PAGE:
Last week, in a change from my usual desk-based work, a professor invited me and two Japanese students to help him with some fieldwork. An important consideration for marine renewables is biofouling – how fast the subsea surfaces will become encrusted in barnacles and other creatures. A number of people around the world, including researchers at my home institution, are investigating this, but the answers depend a lot on the local water conditions, so it’s valuable to do it in different places.
The experiment is about two hours drive from the university, on the outer breakwater of a small fishing harbour in a fast-flowing tidal channel. We drove over in time for an early lunch before starting work. In this sort of scenario in the UK I’d probably expect sandwiches, but the professor treated us all to a restaurant meal. I have no idea whether this is normal, or whether he is just very kind! This being a fishing village, fish is what they serve. As we entered, a look of doubt crossed the professor’s face, and he asked whether I would be OK with raw fish, clearly expecting that a Brit would not be. I assured him that I love raw fish, and that it is one of the good things about being in Japan… so then I think he decided to challenge me, and/or provide amusement, and he ordered for me.
What turned up a little while later was all the edible parts of a whole squid, laid out in strips on ice in a squid shape, raw and transparent. The head and tentacles were taken away to be cooked and made into tempura, leaving me with the rest. I won’t say that squid is my favourite sashimi – I find the taste a little too mild and neutral – but it was certainly nice, and as I chomped my way through I think the three Japanese people present were both pleased and a little disappointed!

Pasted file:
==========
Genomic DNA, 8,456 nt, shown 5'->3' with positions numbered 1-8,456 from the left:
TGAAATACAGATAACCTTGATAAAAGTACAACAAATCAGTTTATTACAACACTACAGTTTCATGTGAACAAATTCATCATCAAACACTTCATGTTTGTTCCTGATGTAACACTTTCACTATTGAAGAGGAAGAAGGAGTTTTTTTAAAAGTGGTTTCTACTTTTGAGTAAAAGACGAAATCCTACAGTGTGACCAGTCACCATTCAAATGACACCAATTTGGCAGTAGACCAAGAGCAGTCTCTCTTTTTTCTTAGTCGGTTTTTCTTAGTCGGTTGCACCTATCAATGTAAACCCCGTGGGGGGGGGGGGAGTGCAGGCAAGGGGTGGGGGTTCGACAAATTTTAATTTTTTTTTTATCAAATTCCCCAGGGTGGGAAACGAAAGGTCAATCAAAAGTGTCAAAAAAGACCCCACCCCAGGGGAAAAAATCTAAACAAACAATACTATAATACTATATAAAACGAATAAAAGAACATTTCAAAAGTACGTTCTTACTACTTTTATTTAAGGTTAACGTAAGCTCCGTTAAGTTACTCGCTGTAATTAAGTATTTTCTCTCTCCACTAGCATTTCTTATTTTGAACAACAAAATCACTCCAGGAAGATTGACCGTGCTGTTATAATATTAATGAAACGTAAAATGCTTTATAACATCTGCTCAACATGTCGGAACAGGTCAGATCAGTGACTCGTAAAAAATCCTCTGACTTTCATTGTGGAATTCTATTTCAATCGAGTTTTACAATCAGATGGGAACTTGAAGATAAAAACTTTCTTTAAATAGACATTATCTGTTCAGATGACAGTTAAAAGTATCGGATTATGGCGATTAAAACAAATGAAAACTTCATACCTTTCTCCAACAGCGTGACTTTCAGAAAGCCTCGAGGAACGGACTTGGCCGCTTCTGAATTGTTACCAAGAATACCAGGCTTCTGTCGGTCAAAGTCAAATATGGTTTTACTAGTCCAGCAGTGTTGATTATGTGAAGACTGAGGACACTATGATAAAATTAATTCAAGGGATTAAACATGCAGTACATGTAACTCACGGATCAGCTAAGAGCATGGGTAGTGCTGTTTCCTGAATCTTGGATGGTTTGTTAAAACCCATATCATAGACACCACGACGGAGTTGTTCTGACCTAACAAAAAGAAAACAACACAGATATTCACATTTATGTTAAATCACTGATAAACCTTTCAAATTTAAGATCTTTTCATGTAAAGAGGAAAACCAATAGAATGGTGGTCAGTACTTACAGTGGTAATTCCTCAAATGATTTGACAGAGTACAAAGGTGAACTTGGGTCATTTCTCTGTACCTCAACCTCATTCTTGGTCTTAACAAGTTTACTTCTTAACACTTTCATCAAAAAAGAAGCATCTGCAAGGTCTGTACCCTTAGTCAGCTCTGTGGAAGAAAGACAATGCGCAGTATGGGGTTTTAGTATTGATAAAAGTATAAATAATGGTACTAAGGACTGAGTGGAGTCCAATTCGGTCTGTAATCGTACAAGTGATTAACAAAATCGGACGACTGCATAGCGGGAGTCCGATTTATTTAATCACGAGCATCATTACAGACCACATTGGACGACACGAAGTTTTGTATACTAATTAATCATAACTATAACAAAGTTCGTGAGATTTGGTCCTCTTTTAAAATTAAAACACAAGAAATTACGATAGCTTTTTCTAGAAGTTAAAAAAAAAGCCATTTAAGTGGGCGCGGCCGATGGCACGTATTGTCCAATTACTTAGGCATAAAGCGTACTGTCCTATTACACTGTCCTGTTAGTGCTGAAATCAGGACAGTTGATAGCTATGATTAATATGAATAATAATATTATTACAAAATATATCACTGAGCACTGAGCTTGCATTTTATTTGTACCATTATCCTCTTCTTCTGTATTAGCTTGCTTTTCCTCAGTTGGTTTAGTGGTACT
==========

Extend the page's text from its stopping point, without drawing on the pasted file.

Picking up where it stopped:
After the meal the professor showed me the fish market downstairs, where I saw more squid in a tank along with many, many other aquatic things that I don’t know the names for. And then we set off to do the work of the day.
Suspended on the side of the breakwater was a frame containing metal plates, each with a different paint or other coating. Every month they are removed, photographed, weighed, and returned to water, and that is what we did, as well as collecting data from instruments that were mounted on the frame to record factors such as water temperature. It was interesting work, but did involve being exposed continually to the mid-day sun and 36C heat, and when we finished after two hours I had just about reached my limit for warmth and sunshine.
A good, if exhausting, day, a break from my desk, and a chance to see some new bits of the Japanese coast and countryside. Thank you, sensei!